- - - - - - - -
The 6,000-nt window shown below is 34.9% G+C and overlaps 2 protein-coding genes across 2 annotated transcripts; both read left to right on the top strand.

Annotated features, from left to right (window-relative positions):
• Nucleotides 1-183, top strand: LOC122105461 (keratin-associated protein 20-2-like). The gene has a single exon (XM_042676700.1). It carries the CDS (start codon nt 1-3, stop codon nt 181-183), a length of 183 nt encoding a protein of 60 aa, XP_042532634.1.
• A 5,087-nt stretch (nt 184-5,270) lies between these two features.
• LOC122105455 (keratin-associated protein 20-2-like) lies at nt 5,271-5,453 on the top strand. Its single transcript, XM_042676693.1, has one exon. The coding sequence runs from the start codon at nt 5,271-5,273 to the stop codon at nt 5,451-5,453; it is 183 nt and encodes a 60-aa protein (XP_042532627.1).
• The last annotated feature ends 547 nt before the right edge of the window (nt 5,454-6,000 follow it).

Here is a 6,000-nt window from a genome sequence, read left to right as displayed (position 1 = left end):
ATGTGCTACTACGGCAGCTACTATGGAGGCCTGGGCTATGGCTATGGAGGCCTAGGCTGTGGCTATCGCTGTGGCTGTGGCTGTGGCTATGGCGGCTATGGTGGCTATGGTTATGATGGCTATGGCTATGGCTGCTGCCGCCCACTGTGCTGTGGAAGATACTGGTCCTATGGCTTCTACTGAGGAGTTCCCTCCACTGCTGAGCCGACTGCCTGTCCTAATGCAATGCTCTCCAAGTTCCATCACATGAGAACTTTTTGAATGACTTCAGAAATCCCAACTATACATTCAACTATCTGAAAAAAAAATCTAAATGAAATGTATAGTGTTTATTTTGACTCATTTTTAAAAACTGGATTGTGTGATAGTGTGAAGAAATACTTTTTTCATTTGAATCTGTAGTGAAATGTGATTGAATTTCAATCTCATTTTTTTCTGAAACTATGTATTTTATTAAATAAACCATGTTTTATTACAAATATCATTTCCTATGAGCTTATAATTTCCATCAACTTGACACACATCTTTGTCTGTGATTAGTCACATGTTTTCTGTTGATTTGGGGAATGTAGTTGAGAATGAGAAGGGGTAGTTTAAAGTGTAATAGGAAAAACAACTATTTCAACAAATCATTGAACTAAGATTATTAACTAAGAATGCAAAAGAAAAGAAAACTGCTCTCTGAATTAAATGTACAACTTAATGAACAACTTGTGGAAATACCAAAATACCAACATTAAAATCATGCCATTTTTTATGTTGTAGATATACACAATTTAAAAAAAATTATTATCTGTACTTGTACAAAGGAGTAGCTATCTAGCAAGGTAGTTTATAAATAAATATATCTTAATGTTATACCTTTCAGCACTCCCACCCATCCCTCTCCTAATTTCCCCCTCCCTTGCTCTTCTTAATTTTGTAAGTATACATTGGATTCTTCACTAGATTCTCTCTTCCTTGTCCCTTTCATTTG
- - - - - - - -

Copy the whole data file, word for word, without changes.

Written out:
The 6,000-nt window shown below is 34.9% G+C and overlaps 2 protein-coding genes across 2 annotated transcripts; both read left to right on the top strand.

Annotated features, from left to right (window-relative positions):
• Nucleotides 1-183, top strand: LOC122105461 (keratin-associated protein 20-2-like). The gene has a single exon (XM_042676700.1). It carries the CDS (start codon nt 1-3, stop codon nt 181-183), a length of 183 nt encoding a protein of 60 aa, XP_042532634.1.
• A 5,087-nt stretch (nt 184-5,270) lies between these two features.
• LOC122105455 (keratin-associated protein 20-2-like) lies at nt 5,271-5,453 on the top strand. Its single transcript, XM_042676693.1, has one exon. The coding sequence runs from the start codon at nt 5,271-5,273 to the stop codon at nt 5,451-5,453; it is 183 nt and encodes a 60-aa protein (XP_042532627.1).
• The last annotated feature ends 547 nt before the right edge of the window (nt 5,454-6,000 follow it).

Here is a 6,000-nt window from a genome sequence, read left to right as displayed (position 1 = left end):
ATGTGCTACTACGGCAGCTACTATGGAGGCCTGGGCTATGGCTATGGAGGCCTAGGCTGTGGCTATCGCTGTGGCTGTGGCTGTGGCTATGGCGGCTATGGTGGCTATGGTTATGATGGCTATGGCTATGGCTGCTGCCGCCCACTGTGCTGTGGAAGATACTGGTCCTATGGCTTCTACTGAGGAGTTCCCTCCACTGCTGAGCCGACTGCCTGTCCTAATGCAATGCTCTCCAAGTTCCATCACATGAGAACTTTTTGAATGACTTCAGAAATCCCAACTATACATTCAACTATCTGAAAAAAAAATCTAAATGAAATGTATAGTGTTTATTTTGACTCATTTTTAAAAACTGGATTGTGTGATAGTGTGAAGAAATACTTTTTTCATTTGAATCTGTAGTGAAATGTGATTGAATTTCAATCTCATTTTTTTCTGAAACTATGTATTTTATTAAATAAACCATGTTTTATTACAAATATCATTTCCTATGAGCTTATAATTTCCATCAACTTGACACACATCTTTGTCTGTGATTAGTCACATGTTTTCTGTTGATTTGGGGAATGTAGTTGAGAATGAGAAGGGGTAGTTTAAAGTGTAATAGGAAAAACAACTATTTCAACAAATCATTGAACTAAGATTATTAACTAAGAATGCAAAAGAAAAGAAAACTGCTCTCTGAATTAAATGTACAACTTAATGAACAACTTGTGGAAATACCAAAATACCAACATTAAAATCATGCCATTTTTTATGTTGTAGATATACACAATTTAAAAAAAATTATTATCTGTACTTGTACAAAGGAGTAGCTATCTAGCAAGGTAGTTTATAAATAAATATATCTTAATGTTATACCTTTCAGCACTCCCACCCATCCCTCTCCTAATTTCCCCCTCCCTTGCTCTTCTTAATTTTGTAAGTATACATTGGATTCTTCACTAGATTCTCTCTTCCTTGTCCCTTTCATTTG